Everybody's suggesting what books to take to the beach, so here are some more books to take to the beach. Sheri-D Wilson's poetry collection Girl's Guide to Giving Head is a sizzler that will turn heads. Here are some samples: "This is not an angry ballad and bitters are something I take/ The place between the ocean and the warming towel/ Is my only electric shake." Imagine. You're reading this and you look between verses at legs, torsos and buttocks going by. That space is "between the ocean and the warming towel," and this poet will rock your world. (Arsenal Pulp Press: Vancouver, 103-1014 Homer St., Vancouver, BC, Canada V68 2W9, $12.95. Order now.)
Anna Karenina, a new translation by Richard Pevear and Larissa Volokhonsky (Penguin, $16). No matter how many times you've read Tolstoy's classic novel -- and I know you have, many times -- it is always refreshing to find these 19th century people as alive as you and I. What's more, the relentless pacing of the Russian master's narrative goes exceedingly well with interruptions from Sherri-D Wilson. For instance: "'Unharness and admit no one,' he said to the porter's question, emphasizing the words 'admit no one' with a certain pleasure, which in him was a sign of good spirits." (Karenin before writing Anna a devastating note on the subject of her unfaithfulness), coupled with "Mister P.M.S./ Post Modern Syndrome/ Is scared of becoming an abandoned Coke machine," (from Wilson's poem "Mr. P.M.S."). Long legs go by, sandy toes, blue bikini. Notwithstanding the Coke reference, a drink that did not exist in St. Petersburg in the last century, that is exactly how Karenin feels. Wilson could be Karenina writing back to Karenin before he writes his letter. How post-modern is that?
Did you say, "How is the new translation"? It's OK. The last one I read left all the French conversation in French because that is how the Russian aristocracy often conversed. In this rendering, they mostly say things in English, and when the French is left in, the translators add, "He said in French." Which is kind of confusing. Sheri-D is not French Canadian, by the way, but she is Canadian, so there are hints of French in her poetry, like sand on your beach towel. For instance: "Trance-dancing and Ohm'ing au naturel," which should not be "naked, in French" when they translate it into Russian.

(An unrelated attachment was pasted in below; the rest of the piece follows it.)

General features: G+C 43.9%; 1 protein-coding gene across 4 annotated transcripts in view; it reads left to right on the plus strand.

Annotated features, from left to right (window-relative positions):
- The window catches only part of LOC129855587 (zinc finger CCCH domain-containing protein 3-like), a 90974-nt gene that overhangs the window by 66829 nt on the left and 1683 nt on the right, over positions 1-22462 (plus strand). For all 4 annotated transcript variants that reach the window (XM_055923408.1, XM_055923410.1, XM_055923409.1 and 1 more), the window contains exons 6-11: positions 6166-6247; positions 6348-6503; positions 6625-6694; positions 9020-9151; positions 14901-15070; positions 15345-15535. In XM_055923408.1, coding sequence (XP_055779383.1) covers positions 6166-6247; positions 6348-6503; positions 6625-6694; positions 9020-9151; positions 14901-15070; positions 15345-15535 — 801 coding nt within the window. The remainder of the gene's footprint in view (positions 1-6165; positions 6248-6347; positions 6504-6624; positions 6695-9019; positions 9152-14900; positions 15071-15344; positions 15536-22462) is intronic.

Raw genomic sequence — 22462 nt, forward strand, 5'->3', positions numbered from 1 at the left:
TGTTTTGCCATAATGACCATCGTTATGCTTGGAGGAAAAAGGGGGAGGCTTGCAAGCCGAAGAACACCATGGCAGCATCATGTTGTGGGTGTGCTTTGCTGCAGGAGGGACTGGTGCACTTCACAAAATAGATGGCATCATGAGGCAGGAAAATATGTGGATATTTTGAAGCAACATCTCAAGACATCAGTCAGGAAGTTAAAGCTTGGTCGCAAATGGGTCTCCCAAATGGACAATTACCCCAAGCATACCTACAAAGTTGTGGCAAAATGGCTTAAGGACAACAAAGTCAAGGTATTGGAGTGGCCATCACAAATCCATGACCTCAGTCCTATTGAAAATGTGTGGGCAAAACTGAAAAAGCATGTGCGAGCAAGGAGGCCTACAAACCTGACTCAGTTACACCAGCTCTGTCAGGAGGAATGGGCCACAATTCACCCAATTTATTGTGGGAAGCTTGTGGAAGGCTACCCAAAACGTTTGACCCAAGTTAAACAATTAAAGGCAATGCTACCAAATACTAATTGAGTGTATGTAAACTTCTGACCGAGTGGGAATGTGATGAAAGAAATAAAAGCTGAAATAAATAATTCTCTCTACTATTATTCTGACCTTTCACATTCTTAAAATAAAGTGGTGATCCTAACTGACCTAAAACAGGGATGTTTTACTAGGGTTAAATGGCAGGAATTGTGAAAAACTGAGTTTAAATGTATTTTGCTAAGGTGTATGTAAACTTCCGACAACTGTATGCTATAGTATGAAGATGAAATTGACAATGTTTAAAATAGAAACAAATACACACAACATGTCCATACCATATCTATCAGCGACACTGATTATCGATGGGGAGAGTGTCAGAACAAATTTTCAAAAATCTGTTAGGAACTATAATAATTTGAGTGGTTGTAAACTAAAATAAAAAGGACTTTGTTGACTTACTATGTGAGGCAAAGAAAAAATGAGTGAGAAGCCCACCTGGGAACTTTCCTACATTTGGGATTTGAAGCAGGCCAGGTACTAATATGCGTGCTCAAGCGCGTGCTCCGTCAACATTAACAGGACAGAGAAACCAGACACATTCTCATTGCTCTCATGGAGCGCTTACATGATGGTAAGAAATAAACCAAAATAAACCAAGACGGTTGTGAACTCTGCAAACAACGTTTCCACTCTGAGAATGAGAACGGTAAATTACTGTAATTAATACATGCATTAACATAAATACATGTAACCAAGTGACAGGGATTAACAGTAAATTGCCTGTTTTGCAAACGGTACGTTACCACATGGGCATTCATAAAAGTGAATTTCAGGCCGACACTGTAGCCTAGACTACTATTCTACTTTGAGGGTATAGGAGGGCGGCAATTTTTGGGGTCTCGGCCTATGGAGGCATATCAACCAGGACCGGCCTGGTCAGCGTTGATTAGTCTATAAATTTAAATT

Of course, Anna Karenina and Girl's Guide to Giving Head are not the only books you should take to the beach. Take also Edible Amazonia: Twenty-One Poems From God's Amazonian Recipe Book, by Nicomedes Suarez-Arauz (The Bitter Oleander Press, 4983 Tall Oaks Drive, Fayetteville, N.Y. 13066. $11. Order now). In this book are honest-to-goodness recipes from the deepest Amazon, such as: "behind a line of trees/ place tapirs, jaguars, caymans,/ huts, pregnant Indian women,/ lepers, parasitic children,/ all the ingredients of a frosting/ for this delightful tourist spot." This is an Amazonian picnic; mix it with Tolstoy and Wilson and your delightful tourist paradise of sand and ocean will triple in thrills.
Finally, if you're still hungry, pack also a copy of Transgender Organ Grinder, poetic stories by Julian Semilian (Spuyten Duyvil, P.O. Box 1852, Cathedral Station, NY 10025, $10), which goes well with the above. For example: "let them in! let them in! these are the days of the poet spy!" I'll say.